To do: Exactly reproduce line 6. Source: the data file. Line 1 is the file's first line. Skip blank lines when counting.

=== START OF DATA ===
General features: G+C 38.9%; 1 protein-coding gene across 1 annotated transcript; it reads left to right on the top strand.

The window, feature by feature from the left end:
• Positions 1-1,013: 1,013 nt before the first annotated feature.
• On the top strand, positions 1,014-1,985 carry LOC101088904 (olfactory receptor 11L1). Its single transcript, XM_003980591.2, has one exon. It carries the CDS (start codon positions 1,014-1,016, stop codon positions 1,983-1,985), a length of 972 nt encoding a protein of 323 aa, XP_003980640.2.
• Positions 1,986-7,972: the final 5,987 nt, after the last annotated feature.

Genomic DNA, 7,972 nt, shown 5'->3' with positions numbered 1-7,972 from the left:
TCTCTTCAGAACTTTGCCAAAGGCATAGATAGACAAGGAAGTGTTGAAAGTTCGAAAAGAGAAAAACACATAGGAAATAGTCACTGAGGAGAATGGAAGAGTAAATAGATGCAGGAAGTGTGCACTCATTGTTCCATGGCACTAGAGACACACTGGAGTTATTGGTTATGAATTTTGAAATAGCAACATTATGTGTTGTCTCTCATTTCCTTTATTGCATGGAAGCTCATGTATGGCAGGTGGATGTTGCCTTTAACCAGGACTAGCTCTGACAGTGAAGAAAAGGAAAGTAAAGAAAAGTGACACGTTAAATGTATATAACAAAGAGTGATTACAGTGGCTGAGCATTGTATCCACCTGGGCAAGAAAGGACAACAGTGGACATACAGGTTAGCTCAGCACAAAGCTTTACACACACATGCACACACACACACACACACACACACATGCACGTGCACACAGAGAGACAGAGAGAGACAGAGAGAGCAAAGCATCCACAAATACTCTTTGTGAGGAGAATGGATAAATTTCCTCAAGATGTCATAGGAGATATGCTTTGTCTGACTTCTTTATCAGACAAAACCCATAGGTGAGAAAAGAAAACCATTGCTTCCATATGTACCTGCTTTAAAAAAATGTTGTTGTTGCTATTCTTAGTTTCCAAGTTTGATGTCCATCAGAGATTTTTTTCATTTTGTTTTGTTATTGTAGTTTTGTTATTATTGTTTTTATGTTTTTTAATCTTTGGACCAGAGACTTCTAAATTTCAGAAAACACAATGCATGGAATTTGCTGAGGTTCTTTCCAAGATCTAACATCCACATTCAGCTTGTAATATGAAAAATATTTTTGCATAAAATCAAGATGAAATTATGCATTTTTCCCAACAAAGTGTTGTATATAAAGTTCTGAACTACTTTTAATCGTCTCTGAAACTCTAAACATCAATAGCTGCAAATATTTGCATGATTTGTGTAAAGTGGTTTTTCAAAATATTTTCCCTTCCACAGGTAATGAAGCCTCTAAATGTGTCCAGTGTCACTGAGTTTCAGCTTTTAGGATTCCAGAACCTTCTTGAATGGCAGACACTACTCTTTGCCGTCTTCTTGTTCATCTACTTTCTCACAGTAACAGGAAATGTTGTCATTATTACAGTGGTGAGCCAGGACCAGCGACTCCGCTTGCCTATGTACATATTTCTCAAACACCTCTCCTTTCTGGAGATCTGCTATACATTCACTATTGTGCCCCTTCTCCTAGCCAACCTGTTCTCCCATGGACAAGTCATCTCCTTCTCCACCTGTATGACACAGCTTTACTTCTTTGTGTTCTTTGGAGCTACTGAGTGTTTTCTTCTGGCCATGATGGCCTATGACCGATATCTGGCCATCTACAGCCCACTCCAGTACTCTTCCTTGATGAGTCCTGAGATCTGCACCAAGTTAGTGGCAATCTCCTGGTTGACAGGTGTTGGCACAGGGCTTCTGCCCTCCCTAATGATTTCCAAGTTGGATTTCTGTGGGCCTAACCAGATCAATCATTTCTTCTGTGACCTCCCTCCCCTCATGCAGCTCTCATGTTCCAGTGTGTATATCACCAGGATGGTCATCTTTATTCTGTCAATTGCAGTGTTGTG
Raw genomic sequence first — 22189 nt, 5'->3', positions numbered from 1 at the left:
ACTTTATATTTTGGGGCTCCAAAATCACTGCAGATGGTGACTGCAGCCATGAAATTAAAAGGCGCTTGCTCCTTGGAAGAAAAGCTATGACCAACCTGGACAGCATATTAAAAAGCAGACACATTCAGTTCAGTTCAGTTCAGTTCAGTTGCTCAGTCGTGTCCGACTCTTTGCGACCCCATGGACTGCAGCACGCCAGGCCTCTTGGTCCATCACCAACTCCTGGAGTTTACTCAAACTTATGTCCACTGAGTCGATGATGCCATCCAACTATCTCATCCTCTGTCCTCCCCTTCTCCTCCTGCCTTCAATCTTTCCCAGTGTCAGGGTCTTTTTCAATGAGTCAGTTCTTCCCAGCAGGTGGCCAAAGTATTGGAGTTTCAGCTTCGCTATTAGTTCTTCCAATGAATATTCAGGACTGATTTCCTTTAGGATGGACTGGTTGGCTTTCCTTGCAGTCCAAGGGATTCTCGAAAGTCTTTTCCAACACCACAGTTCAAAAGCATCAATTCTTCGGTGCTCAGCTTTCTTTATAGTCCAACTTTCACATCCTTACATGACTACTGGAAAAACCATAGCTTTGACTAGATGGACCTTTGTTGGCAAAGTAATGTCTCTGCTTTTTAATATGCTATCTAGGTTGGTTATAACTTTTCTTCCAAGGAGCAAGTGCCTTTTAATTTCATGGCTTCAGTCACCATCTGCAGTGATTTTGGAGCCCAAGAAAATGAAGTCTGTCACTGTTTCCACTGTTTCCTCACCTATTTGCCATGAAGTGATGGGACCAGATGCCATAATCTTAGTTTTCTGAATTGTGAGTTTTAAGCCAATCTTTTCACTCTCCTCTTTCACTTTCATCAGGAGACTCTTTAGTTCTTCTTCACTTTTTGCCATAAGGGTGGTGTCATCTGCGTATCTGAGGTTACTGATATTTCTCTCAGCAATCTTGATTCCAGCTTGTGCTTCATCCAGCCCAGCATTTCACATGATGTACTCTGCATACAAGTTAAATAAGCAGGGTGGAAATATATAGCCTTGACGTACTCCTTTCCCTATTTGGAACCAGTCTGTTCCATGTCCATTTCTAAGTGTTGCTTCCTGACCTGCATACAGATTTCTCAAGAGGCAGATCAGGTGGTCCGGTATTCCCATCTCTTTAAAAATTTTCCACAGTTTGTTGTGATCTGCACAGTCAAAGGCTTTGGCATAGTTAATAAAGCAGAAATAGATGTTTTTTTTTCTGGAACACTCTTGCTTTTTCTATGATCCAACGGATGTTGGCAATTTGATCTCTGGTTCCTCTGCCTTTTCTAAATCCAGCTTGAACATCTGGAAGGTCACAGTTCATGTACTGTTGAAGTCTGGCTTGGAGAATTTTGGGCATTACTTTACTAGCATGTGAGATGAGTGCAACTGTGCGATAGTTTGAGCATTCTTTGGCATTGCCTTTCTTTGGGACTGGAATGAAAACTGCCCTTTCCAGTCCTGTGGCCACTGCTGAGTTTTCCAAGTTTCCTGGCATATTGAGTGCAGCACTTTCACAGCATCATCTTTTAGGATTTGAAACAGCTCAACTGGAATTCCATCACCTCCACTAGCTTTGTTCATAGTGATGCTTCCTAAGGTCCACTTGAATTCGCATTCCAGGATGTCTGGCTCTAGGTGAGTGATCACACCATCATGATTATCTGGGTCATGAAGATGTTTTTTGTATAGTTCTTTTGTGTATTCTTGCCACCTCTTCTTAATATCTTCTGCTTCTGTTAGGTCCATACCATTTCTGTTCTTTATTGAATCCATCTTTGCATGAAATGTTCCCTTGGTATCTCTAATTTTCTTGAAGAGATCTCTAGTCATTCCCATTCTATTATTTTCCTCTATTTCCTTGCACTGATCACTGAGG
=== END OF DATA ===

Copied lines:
Genomic DNA, 7,972 nt, shown 5'->3' with positions numbered 1-7,972 from the left: